Bheki Mseleku piano, tenor sax, vocals; Eddie Parker flute (tracks: 3, 7); Courtney Pine soprano sax (track 10); Steve Williamson soprano sax (track 4); Jean Toussaint tenor sax (track 5); Michael Bowie bass; Marvin Smith drums; Thebe Lipere percussion (track 10)
barabara sounds sez:
Bheki was a self-taught piano prodigy; diabetic, bipolar and missing some fingers; Mercury Music Prize nominated; recorded with Courtney Pine, Joe Henderson, Abbey Lincoln, Elvin Jones and Pharoah Sanders. An exile, a world citizen. All-time great. Much respect.
Update: nobody seemed to notice when I posted this back in October but never put up a link...
This time round the link will be there :–)
Bhekumuzi Hyacinth Mseleku, generally known as Bheki Mseleku (3 March 1955 – 9 September 2008) was a jazz musician from South Africa. He was a pianist, saxophonist, guitarist, composer and arranger who was entirely self taught.
Mseleku's father was a musician and teacher, and a Cambridge University music graduate, who had religious beliefs which prevented his children from ready access to the family's upright piano in case any of them should pursue something as "devilish" as music. His mother gave him the keys while his father was away, but the piano ended up as firewood one winters evening. During his childhood, Mseleku suffered the loss of the upper joints of two fingers in his right hand from a go-carting accident. He explained in a 1994 South Bank Show dedicated to him that this was wholly due to the restricted health care available to Black South Africans under Apartheid.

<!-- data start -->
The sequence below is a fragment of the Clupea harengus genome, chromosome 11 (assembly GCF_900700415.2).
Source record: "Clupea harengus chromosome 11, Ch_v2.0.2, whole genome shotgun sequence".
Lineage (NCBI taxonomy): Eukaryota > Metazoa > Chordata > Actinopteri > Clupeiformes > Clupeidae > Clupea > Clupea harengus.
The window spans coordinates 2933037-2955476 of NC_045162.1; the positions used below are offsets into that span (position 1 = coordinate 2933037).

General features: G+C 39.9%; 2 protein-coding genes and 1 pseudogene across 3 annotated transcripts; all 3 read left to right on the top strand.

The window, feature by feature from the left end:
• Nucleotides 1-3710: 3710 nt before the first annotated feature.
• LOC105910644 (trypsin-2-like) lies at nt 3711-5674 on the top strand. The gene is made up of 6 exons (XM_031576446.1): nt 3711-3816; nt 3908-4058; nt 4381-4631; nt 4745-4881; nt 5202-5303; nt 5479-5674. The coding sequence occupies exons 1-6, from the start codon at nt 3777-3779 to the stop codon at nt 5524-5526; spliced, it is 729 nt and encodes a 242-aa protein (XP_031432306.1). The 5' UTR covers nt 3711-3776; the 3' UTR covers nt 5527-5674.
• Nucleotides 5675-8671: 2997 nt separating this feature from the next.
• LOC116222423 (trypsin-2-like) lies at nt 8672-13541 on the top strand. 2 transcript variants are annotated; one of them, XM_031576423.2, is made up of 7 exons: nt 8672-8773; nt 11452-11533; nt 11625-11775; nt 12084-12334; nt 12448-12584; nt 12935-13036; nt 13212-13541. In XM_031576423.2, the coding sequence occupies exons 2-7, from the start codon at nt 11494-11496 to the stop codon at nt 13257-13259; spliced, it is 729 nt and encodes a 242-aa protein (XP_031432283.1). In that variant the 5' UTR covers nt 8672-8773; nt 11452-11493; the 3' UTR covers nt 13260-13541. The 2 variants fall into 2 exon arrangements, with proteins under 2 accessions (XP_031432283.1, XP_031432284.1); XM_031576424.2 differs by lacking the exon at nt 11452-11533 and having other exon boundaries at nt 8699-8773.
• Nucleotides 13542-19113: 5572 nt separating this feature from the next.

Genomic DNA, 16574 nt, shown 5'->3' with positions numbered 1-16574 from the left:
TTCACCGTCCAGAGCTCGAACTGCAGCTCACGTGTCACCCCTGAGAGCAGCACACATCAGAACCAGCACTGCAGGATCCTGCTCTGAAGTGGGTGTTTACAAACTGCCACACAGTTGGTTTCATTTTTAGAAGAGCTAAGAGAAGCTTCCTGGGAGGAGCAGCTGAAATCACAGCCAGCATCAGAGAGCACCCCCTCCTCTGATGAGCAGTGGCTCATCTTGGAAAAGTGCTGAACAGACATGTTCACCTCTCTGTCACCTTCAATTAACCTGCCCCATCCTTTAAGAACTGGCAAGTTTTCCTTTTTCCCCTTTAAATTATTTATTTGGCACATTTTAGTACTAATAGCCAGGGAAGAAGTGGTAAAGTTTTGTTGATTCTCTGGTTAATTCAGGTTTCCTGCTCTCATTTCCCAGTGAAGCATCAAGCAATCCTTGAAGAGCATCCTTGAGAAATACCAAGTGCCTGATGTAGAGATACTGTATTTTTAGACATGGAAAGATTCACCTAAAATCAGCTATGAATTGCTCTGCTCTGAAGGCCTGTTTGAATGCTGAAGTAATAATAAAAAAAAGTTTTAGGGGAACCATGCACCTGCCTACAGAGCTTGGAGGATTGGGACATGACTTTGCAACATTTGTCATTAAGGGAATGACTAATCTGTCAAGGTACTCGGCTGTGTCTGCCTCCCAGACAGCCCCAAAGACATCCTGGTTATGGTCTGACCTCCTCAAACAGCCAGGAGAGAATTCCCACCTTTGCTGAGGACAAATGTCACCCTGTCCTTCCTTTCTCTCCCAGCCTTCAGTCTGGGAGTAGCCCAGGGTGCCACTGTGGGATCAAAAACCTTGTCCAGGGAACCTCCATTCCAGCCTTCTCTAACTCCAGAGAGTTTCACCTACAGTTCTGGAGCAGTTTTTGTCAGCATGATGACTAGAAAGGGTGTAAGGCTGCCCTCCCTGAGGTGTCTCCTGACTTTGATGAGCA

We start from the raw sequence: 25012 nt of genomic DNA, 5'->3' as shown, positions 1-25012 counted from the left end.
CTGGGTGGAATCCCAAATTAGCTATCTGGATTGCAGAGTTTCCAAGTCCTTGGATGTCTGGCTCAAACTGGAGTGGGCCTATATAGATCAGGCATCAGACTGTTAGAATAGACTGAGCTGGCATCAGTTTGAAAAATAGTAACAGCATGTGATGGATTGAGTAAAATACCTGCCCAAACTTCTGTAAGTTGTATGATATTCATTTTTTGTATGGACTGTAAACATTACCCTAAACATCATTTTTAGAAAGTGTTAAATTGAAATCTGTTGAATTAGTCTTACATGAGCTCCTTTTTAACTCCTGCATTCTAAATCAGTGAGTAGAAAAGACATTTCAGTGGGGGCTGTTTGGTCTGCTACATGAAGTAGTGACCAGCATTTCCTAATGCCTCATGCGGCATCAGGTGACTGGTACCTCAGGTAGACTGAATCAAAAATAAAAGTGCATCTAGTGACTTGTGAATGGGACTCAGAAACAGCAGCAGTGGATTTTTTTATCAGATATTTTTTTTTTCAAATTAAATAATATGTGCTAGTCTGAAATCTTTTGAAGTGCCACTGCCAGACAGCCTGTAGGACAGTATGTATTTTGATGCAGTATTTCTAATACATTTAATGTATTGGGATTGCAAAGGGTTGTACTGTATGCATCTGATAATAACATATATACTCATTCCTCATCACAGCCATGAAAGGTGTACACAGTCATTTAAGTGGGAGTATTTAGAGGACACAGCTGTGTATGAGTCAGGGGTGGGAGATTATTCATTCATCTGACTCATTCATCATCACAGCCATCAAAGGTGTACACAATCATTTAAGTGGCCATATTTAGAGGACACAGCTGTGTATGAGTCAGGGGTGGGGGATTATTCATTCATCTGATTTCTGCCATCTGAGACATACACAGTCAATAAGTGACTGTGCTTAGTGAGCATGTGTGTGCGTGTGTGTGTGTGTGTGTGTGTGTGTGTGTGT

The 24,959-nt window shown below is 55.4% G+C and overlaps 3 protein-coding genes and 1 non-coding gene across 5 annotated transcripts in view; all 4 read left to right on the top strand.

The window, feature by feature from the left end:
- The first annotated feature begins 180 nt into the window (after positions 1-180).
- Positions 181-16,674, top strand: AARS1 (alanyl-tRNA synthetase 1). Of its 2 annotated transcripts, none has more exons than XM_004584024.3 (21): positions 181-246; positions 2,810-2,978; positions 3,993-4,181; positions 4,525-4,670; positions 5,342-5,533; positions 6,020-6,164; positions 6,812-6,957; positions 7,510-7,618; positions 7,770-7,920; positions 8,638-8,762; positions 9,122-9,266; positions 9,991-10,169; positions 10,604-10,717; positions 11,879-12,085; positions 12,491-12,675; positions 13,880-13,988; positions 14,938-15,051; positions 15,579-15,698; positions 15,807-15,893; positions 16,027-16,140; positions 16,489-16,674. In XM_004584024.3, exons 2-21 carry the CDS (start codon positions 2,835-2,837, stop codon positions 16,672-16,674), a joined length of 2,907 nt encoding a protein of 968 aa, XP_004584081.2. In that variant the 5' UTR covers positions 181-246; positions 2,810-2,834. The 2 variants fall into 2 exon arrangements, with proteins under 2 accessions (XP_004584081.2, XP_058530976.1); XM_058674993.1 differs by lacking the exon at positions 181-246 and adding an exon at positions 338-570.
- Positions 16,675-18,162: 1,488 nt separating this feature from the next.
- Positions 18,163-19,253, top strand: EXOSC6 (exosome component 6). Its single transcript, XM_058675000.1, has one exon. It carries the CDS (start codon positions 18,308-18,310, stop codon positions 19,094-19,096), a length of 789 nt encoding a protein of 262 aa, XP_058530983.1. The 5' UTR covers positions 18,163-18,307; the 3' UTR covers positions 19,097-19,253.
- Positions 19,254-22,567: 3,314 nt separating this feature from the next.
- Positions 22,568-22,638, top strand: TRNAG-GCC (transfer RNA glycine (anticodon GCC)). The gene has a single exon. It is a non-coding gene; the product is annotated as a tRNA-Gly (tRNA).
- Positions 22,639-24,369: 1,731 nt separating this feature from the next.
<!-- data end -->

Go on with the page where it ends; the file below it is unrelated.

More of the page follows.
Born in Durban, South Africa, Bheki Mseleku had worked with musicians such as Don Cherry and had collaborated on the Cry Freedom soundtrack, before he gave up music for several years. The retreat did him a world of good because on his return he recorded Celebration, his debut solo album. Playing piano, tenor sax and singing, Mseleku produced a marvellous mix of African and Western jazz music. Mseleku's piano playing owes a lot to McCoy Tyner and fellow South African, Abdullah Ibrahim, and in his vocals he possesses a decent impassioned rhythm. Many of his solos are outstanding and the length of the record gives him and his fellow musicians a chance to explore the textures of South African jazz. The musicians include British sax players Courtney Pine, Jean Toussant and Steve Williamson and Americans Marvin Smith (drums) and Michael Bowie (bass). The mix of the three continents works well and results in a groove spiritual but never sombre. A celebration indeed.